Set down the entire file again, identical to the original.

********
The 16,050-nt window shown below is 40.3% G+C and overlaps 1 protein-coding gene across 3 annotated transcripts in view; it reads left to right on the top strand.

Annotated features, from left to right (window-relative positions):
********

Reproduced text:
The 16,050-nt window shown below is 40.3% G+C and overlaps 1 protein-coding gene across 3 annotated transcripts in view; it reads left to right on the top strand.

Annotated features, from left to right (window-relative positions):